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J Infect Dis. 2004 Aug 1;190(3):519-26. Epub 2004 Jun 30.

Effect of antiviral treatment on the outcome of secondary bacterial pneumonia after influenza.

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Department of Infectious Diseases, St. Jude Children's Research Hospital, Memphis, Tennessee 38105-2794, USA.


Secondary bacterial pneumonia is an important cause of influenza-associated death. Although antibacterial therapy is standard, antiviral therapy has been ignored because viral infections usually resolve by the time bacterial pneumonia presents. In the present study, antiviral compounds were tested in a mouse model of secondary pneumococcal pneumonia after influenza. Treatment with oseltamivir improved survival in mice from 0% to 75%, even when therapy was delayed for up to 5 days after infection with influenza virus. In mice, treatment with rimantadine had no effect on survival. Treatment with ampicillin cleared infection but, in the absence of treatment with oseltamivir, did not improve survival. Pneumonia developed in only 7 of the 22 mice receiving oseltamivir, and subsequent treatment with ampicillin resulted in cure (100% survival). Treatment of the predisposing influenza-virus infection with inhibitors specific for the viral neuraminidase may improve the efficacy of antibiotics and increase survival in persons who are at high risk for complications and mortality during influenza.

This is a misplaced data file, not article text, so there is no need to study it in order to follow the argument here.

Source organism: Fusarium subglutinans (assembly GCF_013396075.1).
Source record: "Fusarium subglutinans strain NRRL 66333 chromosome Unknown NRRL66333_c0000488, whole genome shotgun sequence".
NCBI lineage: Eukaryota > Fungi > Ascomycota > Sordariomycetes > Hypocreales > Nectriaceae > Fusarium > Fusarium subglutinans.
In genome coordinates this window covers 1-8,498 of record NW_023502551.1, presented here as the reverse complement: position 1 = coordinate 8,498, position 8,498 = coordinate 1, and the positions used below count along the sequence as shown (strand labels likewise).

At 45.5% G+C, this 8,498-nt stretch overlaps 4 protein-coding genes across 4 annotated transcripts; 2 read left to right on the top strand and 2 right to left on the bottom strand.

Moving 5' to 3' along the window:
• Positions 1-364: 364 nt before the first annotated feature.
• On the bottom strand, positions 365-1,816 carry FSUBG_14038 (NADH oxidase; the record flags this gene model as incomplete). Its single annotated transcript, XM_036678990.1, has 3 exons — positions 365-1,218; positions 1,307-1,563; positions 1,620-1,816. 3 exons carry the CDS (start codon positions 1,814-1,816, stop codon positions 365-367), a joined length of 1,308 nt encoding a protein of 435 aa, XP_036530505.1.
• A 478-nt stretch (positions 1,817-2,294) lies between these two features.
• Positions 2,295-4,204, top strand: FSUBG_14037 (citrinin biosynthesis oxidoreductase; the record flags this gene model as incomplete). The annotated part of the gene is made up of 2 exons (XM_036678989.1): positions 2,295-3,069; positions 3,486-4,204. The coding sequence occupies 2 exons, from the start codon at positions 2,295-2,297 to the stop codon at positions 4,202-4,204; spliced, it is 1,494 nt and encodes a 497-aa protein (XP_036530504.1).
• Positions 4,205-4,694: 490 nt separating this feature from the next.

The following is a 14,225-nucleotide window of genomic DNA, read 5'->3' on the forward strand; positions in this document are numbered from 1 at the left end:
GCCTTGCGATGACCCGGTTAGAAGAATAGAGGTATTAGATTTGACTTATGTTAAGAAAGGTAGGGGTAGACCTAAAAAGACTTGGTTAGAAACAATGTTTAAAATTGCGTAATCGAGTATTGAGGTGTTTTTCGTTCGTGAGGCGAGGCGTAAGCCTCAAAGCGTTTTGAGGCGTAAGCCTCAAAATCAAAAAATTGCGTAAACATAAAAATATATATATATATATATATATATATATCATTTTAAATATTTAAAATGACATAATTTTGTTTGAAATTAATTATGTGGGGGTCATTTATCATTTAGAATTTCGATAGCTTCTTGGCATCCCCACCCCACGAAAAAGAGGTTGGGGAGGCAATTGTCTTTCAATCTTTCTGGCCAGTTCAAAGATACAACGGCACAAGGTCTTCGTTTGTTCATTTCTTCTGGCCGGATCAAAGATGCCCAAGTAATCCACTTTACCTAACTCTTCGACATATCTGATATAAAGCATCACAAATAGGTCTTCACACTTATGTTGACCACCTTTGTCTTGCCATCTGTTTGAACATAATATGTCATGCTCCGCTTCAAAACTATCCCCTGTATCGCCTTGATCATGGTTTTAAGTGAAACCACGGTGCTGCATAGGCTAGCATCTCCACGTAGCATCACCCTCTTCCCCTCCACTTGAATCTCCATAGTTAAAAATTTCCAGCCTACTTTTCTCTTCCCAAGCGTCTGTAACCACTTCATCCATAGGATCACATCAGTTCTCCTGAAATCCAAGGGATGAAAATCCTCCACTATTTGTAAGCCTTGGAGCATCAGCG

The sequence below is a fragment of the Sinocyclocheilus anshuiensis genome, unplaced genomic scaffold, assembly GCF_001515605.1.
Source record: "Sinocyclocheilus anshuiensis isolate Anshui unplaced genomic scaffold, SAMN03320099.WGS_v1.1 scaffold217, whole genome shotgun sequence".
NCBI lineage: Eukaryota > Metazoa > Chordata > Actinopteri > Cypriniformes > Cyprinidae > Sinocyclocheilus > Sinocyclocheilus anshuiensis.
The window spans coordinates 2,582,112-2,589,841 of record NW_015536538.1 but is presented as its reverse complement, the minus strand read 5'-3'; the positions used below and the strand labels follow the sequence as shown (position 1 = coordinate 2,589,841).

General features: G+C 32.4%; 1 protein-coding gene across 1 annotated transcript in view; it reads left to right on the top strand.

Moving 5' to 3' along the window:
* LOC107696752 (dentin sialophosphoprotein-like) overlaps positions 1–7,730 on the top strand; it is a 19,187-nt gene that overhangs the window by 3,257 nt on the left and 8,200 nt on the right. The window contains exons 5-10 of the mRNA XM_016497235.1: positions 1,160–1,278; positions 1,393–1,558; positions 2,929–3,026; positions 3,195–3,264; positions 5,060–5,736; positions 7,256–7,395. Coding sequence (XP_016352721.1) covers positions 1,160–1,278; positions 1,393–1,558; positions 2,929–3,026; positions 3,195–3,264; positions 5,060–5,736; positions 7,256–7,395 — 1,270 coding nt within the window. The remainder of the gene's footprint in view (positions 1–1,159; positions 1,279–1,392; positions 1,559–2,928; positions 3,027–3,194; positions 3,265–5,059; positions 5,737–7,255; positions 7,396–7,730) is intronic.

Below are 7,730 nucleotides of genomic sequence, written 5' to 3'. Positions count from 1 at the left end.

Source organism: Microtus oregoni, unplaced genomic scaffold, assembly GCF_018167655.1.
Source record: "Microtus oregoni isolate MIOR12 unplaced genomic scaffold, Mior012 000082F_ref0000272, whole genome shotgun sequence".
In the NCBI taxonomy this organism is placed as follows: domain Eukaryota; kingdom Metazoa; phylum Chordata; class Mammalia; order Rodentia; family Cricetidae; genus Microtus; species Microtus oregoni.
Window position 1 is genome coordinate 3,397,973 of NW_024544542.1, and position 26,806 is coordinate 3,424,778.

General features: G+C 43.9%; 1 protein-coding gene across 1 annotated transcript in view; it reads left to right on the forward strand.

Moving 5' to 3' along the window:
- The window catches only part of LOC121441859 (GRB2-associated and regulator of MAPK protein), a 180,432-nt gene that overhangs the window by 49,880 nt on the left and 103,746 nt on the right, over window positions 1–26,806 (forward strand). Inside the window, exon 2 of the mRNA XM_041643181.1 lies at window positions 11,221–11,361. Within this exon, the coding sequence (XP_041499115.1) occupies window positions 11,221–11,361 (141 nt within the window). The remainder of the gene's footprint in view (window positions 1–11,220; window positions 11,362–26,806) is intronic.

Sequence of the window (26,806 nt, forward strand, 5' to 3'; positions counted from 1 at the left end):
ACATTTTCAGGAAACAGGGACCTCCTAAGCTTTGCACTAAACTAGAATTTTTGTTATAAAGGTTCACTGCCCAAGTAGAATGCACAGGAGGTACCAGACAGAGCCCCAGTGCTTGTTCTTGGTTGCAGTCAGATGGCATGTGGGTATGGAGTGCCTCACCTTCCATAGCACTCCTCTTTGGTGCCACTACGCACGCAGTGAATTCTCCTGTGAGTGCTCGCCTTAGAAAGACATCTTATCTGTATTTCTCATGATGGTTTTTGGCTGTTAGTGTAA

[Indexed for MEDLINE]

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